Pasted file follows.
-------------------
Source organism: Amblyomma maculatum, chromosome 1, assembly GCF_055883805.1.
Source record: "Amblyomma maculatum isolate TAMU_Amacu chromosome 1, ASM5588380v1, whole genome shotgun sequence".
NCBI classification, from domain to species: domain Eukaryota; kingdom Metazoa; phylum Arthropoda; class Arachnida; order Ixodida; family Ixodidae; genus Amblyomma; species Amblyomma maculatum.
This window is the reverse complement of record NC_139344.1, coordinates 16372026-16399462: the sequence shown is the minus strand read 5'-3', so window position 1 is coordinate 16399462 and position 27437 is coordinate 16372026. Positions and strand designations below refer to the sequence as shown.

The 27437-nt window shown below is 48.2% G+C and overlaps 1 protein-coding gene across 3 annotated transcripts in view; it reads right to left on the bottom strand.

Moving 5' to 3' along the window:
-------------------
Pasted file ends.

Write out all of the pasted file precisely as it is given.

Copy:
Source organism: Amblyomma maculatum, chromosome 1, assembly GCF_055883805.1.
Source record: "Amblyomma maculatum isolate TAMU_Amacu chromosome 1, ASM5588380v1, whole genome shotgun sequence".
NCBI classification, from domain to species: domain Eukaryota; kingdom Metazoa; phylum Arthropoda; class Arachnida; order Ixodida; family Ixodidae; genus Amblyomma; species Amblyomma maculatum.
This window is the reverse complement of record NC_139344.1, coordinates 16372026-16399462: the sequence shown is the minus strand read 5'-3', so window position 1 is coordinate 16399462 and position 27437 is coordinate 16372026. Positions and strand designations below refer to the sequence as shown.

The 27437-nt window shown below is 48.2% G+C and overlaps 1 protein-coding gene across 3 annotated transcripts in view; it reads right to left on the bottom strand.

Moving 5' to 3' along the window: